Northern Nigeria usually experiences greater temperature extremes than south. Rainfall differs extensively over short distances and from year to year. Parts of coast along the Niger Delta, where rainy season is year-round, receive more than 4,000 mm (160 in) of rain each year. Region along Nigeria's northeastern border receives less than 500 mm (20 in) of rain per year, and rainy season lasts barely three months.

Climate (particularly rainfall) has the significant influence on distribution of vegetation in Nigeria. There are 10 major vegetation zones: Sahel, Sudan and Northern Guinea zones, Jos Plateau, Montane forest and grassland, Rain forest, Oil palm bush, Southern Guinea zone, Swamp and Mangrove forest. These main zones have different vegetation kinds that can be further subdivided in coastal forest and mangrove, deltaic swamp forest, swamp forest and wooded savanna.

Vegetation also differs dramatically at both national and local level in relation to climate, soil, elevation, and human impact on environment. Southern margins of Guinea savanna-that has been so modified by humans that it is also known as derived savanna-were created by repeated burning of forest until only open forest and grassland were left. Burnings decimated significant fire-sensitive plant species and contributed to erosion by eradicating ground cover. Tropical forest is giving way to Guinea savanna at such a rate that only forests expected to survive next generation are in reserves. Beyond the Guinea savanna lies drier Sudan savanna, a region of shorter grasses and more scattered, drought-resistant trees like the baobab, tamarind, and acacia. In Nigeria's very dry northeastern corner, semi desert Sahel savanna persists.

Influence of Vegetation on Soil Type:

A close relationship between soil type and vegetation tends to grow as soils start to form. Vegetation plays the significant part in formation of soils from solid rock. Acids released by roots of some plants act to breakdown rock on which soil is forming. Vegetation on soil is mainly significant in supplying soil with precious organic matter. There is frequently close relationship between vegetation and soil, vegetation supplying its dying remains to soil and soil converting them in nutrients so vegetation can carry on to survive and grow in years ahead. Different kinds of vegetation give rise to different forms of organic matter in soils.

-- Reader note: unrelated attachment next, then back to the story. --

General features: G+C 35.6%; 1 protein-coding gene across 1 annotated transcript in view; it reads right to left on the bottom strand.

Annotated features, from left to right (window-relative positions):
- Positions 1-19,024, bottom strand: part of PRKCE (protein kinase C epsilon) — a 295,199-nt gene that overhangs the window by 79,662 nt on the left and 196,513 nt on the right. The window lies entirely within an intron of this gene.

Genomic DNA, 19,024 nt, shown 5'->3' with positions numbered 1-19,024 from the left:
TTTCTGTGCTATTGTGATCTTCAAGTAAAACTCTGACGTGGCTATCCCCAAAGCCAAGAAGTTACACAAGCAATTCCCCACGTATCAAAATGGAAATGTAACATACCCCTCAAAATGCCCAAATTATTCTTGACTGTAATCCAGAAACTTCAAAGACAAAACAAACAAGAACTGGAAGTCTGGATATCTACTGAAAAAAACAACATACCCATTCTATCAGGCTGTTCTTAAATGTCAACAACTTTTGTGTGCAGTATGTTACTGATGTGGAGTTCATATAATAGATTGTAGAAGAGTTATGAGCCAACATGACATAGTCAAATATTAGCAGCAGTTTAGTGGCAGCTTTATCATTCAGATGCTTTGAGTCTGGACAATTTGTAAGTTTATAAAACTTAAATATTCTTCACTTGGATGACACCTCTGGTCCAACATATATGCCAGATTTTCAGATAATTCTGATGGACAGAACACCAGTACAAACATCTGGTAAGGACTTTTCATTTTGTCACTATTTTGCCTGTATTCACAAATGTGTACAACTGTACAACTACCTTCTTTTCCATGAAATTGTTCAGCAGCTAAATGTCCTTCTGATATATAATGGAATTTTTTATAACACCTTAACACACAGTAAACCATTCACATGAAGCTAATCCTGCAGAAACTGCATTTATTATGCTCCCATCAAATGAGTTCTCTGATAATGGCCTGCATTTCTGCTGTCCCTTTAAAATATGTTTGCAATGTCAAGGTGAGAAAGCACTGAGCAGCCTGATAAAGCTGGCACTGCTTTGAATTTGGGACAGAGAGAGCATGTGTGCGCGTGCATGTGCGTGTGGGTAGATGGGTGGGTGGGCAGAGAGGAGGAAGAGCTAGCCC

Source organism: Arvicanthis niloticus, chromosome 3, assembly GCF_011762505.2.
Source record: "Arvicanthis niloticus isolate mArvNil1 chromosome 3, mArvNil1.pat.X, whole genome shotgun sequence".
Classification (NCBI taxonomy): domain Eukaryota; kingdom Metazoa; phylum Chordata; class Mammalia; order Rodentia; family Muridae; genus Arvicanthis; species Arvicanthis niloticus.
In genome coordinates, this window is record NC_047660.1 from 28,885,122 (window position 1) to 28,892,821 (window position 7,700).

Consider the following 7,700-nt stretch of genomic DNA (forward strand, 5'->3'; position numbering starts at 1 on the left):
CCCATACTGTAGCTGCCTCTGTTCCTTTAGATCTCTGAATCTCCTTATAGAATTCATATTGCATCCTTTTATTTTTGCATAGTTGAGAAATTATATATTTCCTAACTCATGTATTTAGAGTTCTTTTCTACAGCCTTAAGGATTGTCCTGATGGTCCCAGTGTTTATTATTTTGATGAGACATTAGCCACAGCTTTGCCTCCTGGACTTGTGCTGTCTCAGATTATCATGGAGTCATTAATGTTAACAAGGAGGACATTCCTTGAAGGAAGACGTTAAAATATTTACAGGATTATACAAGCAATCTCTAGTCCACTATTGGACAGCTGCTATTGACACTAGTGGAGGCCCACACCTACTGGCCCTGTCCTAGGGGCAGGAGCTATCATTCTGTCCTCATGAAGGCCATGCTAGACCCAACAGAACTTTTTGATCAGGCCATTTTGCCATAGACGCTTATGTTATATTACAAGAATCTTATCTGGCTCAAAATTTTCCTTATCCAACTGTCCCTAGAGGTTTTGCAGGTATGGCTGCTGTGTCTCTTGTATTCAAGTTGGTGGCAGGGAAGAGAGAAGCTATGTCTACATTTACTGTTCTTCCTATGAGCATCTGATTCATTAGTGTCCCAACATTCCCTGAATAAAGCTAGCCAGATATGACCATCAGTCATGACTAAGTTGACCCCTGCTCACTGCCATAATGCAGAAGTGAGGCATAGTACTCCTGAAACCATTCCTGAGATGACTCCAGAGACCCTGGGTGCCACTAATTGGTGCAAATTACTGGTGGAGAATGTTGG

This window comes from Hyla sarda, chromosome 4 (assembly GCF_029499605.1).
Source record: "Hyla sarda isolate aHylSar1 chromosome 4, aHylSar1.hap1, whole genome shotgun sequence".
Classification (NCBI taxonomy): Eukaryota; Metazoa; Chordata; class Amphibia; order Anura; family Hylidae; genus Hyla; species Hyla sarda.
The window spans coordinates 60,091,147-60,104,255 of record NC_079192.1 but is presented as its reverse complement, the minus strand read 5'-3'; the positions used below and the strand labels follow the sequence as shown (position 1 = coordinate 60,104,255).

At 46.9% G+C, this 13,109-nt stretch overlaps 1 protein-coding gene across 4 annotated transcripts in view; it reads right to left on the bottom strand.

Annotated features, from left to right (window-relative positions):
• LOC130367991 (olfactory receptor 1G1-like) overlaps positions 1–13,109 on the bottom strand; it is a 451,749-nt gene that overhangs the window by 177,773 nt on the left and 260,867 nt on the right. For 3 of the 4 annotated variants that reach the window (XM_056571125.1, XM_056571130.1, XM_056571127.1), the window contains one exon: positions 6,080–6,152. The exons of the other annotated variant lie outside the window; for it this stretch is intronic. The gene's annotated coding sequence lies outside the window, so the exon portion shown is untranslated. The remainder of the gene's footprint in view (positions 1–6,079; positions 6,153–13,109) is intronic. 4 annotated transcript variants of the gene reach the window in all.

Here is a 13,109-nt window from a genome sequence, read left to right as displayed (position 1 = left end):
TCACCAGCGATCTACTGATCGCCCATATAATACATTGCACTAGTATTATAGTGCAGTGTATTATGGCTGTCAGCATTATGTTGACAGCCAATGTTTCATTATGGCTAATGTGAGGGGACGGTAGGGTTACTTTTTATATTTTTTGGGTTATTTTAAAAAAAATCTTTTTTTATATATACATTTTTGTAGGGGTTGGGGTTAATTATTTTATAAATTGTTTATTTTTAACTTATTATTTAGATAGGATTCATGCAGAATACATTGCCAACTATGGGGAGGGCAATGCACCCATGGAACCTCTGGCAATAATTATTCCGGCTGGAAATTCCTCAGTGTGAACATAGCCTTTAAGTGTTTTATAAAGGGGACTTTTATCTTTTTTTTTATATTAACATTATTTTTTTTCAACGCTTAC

Growth of plants and activities of plants also depend on nature of soils. Soil kinds with high sandy particles have low water retention ability with high porosity. With high porosity, such soils have little retention of nutrients therefore support little vegetation. In case soils with high level of fine particles, water retention is very high and pore spaces are simply filled with water. This decreases gaseous exchange between atmosphere and soil making soil to be more or less in aerobic in nature. Plants generally exchange hydrogen ions for such nutrients. Though, as clay particles don't generally retain negatively charged ions like nitrates, soil types with high clay contents have low nitrogen contents and don't support plants with high nitrogen demands. Loam soil kinds adequately retain water and nutrients while still permitting for enough drainage to provide air spaces in soil. Such soil type permits for growth of plants. Humus content of soils also influences growth of plants. Humus has capacity to absorb and swell with water and shrink as water is slowly released from it. These alternating swelling and shrinking aerate soil. Also as decomposers work on humus, nutrients are released to soil which is taken up by plants. Usually, soil types with10-20% are favorable to plant growth whereas soil types with less than 10% or more than 90% humus are not good for plant growth.